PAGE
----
How many people have Parkinson’s disease?
You may have heard the statistic that there are approximately one million people with Parkinson’s disease (PD) living in the US. That number has increased in past decades and will continue to increase.
Recent epidemiological studies have led to that current estimate of one million. The Prevalence of Parkinson’s Disease Across North America study used health care records from medical facilities, Medicare data, and data from large ongoing healthcare research studies in five different sections of North America, to estimate how many people in the US have PD. If instead of extrapolating the number from data, wouldn’t it be an improvement if there was an actual account of every person with PD?
To do that, the PD community needs registries and databases that contain an entry for every person with PD.
Using Parkinson’s registries to understand how many people have PD
What can Parkinson’s disease registries accomplish?
There are many benefits to having a more accurate understanding of the PD population. Many of the crucial uses for the data a registry include:
- To inform the government as to how many people have PD. By knowing the true large number of people affected by PD, lawmakers will understand the importance of increased research funding and will favor legislation that benefits people with PD.
- To allow health care organizations and the public health infrastructure to plan for the requirements of people with PD.
- To be used as a source of information about people with PD for research purposes and thereby increasing our knowledge of PD
- To act as a database of people with PD who can be potential participants in clinical studies. For example: In California, the PD registry has recently been used as a tool to contact people with PD about a clinical trial called TOPAZ, studying the use of a medication called zoledronate to reduce fractures in people with PD. A registry can expedite critical PD research by helping clinical trials fill up faster.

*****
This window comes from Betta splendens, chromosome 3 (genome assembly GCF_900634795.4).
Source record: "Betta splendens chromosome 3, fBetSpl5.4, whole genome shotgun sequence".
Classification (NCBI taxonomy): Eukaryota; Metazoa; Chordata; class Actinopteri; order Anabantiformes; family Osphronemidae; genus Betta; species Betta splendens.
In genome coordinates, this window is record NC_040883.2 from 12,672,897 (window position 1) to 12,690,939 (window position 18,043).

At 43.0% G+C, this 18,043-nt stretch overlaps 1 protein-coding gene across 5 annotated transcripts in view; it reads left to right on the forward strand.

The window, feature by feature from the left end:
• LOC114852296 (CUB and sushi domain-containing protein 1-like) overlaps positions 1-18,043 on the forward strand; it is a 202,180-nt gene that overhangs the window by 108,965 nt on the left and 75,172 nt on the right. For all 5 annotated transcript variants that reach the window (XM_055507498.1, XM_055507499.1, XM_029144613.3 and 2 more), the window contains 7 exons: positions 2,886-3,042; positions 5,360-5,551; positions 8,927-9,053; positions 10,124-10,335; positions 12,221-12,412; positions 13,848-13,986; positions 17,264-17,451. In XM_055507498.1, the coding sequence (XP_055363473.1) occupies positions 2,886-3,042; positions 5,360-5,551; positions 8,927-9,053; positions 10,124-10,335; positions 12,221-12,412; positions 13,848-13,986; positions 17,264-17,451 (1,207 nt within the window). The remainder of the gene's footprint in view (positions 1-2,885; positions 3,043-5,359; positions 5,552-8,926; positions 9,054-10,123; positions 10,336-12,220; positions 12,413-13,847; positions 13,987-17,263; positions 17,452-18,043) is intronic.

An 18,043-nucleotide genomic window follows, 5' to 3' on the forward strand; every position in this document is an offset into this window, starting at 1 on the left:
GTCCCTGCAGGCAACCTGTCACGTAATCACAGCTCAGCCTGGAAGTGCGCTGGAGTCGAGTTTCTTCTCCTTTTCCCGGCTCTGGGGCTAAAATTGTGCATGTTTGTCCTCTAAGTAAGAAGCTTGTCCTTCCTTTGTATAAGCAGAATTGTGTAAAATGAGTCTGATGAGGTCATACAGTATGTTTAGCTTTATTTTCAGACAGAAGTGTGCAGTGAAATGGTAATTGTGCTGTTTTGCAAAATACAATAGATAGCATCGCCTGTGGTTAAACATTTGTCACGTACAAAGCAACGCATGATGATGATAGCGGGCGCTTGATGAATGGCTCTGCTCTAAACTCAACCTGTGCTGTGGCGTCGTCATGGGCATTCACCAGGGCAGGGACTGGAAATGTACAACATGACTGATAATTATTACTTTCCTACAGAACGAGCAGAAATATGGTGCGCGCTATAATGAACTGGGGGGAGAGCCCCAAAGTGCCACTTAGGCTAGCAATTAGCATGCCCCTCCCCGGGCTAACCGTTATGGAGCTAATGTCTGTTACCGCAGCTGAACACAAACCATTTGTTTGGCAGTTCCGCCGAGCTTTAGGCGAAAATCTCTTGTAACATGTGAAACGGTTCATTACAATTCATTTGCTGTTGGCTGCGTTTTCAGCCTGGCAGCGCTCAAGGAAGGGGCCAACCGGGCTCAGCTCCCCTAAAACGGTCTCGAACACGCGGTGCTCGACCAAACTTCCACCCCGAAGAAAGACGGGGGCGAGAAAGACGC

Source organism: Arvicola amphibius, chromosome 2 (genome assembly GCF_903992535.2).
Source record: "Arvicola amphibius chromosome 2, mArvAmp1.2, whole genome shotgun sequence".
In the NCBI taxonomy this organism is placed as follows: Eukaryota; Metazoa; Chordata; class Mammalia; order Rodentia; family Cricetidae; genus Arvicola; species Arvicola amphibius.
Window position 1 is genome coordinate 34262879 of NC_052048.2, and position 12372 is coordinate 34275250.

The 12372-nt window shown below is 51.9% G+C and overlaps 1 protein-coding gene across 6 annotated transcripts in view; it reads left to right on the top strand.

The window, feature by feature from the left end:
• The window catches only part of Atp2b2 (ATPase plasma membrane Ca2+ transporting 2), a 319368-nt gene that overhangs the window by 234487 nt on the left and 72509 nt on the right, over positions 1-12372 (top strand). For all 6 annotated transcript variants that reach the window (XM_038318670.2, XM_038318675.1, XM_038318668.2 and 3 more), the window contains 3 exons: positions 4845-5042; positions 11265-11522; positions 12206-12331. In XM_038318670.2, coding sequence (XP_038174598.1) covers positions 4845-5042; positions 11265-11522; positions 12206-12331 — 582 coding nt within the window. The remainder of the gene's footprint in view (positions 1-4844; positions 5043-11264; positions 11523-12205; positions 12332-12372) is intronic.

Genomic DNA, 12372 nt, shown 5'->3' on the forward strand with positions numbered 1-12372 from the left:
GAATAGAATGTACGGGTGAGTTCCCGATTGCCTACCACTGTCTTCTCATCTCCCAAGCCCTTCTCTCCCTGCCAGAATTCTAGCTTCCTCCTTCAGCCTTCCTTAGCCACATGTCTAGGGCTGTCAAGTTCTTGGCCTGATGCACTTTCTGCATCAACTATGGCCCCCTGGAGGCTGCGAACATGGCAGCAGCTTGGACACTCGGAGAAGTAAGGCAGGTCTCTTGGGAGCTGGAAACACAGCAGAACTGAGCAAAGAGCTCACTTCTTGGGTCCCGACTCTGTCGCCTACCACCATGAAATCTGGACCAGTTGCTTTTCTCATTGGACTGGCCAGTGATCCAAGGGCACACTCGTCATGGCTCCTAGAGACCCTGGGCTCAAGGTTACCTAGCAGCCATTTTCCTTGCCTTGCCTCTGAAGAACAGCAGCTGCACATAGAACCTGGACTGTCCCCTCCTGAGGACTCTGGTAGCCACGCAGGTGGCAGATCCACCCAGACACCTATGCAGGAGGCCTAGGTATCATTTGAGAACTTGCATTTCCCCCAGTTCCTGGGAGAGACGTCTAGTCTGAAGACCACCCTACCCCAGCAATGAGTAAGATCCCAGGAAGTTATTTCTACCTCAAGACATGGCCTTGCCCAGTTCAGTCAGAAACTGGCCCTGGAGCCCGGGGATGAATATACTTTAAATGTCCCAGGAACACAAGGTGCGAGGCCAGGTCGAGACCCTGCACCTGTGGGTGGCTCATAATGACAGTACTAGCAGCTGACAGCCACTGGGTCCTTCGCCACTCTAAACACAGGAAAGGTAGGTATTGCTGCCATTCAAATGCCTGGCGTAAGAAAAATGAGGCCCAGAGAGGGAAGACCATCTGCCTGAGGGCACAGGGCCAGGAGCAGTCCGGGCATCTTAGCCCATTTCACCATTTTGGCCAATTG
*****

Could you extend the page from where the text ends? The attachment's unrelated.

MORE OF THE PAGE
There is no national PD registry due to significant logistical and legislative issues, and the creation of one is not likely for the foreseeable future. Yet, several states have created state-specific registries – with more to come.
State registries for Parkinson’s disease
For a Parkinson’s disease registry to be established in a particular state, the state legislature needs to pass a law to create the registry. Passing a law, however, does not mean that the state legislature also agrees to fund the registry. Funding may need to come from sources outside of the government.
It is interesting to note that the legislative process in the states is surprisingly quick. In a typical state legislature, discussion of all new bills happens over a three-month period, typically over the winter. About 5,000 bills are discussed, so the pace is very rapid. If the bill gets passed, and a registry is approved, then it typically goes into effect in the summer or fall. If it does not get passed, then the bill needs to be reintroduced the following year for a fresh discussion.